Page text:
Louisa’s journey – Louisa was born to the clans at Cape Portland located in the far north-east of Tasmania – that is clan country to me and Greg Lehman so Louisa is a descendant of ours, sorry an ancestor of ours.

As a young girl she was taken to live with James Munro on Preservation Island and later joined George Augustus Robinson as a guide on his so-called friendly missions around Van Diemen’s Land. She spoke English well and was said to be very intelligent, and if she stood up from sitting in that seat you’d notice that she’s about the same height as me and about the same build. So, she’s quite short, but beautiful just the same.

[points to a slide] The image of her on the ship wearing the bright red cap shows her looking relaxed, but I imagine that she’s relaxed on the ship because she would’ve had that experience when she was living with the Straitsmen of sailing many times across Bass Strait. But like most of the exiles at Wybalenna, she loved to wear the red cap. If you look in the gallery and you notice all of the images by Prout, many of the women are wearing those red caps to simulate the application of red ochre on her hair.

[points to a slide] The other sketch of her sitting is by Prout, on board the Alexander out of Hobart when they were heading to Wybalenna. The boat is sailing past – I’m out of time? Oh, okay  –  past the lighthouse. You can see a lighthouse in the distance perhaps, heading towards Flinders Island. It depicts her again wearing her red cap and looking quite relaxed.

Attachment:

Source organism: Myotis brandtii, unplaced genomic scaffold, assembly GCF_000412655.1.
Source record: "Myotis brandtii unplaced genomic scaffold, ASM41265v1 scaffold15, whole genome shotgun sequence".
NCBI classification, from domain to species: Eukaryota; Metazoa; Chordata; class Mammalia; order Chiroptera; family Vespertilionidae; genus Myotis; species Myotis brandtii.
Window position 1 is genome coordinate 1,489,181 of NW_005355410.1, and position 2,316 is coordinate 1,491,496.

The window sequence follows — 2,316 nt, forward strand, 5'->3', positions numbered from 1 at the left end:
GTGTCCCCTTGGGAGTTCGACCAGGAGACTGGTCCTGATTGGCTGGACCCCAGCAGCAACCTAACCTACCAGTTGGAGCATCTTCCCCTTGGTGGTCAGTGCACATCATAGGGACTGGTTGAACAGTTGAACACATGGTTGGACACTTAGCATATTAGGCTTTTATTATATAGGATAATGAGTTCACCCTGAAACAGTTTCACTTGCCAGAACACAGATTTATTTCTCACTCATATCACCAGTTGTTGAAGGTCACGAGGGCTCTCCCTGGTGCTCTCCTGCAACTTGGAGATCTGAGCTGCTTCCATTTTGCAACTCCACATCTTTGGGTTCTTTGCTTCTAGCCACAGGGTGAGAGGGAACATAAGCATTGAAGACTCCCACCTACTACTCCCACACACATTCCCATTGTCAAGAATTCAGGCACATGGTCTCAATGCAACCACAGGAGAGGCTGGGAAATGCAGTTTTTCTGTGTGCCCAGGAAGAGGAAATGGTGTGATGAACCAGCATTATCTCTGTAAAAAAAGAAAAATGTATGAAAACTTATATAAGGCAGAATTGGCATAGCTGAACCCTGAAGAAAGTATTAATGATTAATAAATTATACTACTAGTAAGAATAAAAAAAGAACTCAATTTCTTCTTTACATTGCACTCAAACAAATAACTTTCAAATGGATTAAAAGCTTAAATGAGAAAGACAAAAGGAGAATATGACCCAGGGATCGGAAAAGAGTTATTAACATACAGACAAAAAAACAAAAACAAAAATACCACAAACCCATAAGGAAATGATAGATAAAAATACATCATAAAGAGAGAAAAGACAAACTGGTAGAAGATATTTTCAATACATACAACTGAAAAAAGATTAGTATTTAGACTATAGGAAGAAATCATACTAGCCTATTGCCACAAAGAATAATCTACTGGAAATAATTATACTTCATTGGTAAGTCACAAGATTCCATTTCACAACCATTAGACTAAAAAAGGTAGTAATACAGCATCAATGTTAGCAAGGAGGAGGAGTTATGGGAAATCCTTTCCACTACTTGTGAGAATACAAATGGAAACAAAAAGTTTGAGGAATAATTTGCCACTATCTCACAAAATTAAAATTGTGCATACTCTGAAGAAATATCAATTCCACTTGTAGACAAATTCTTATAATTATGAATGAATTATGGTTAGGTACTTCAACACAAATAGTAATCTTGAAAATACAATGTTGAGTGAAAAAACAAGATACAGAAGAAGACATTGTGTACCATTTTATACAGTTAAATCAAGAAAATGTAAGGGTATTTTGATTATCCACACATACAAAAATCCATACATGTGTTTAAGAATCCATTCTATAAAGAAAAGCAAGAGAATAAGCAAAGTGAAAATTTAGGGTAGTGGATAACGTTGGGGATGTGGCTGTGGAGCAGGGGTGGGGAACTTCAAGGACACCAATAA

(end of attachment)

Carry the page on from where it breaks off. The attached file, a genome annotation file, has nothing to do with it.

Prout’s legacy is significant. His portraits and landscapes are poignant and powerful, for they depict people surviving between both worlds. Life in exile at a time when their population was so fragile, yet from the canvas I see the faces of a proud people and am therefore very grateful that we are able to honour their memory in such a dignified manner.

I think there has been a most wonderful outcome for us to see these original paintings and the copies come to the Encounters exhibition, so that we can see these beautiful images, and you can judge for yourself – with the other images that Greg has shown you in his presentation – that at a time they were there, and they are proud and dignified people. Thank you.

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Date published: 01 January 2018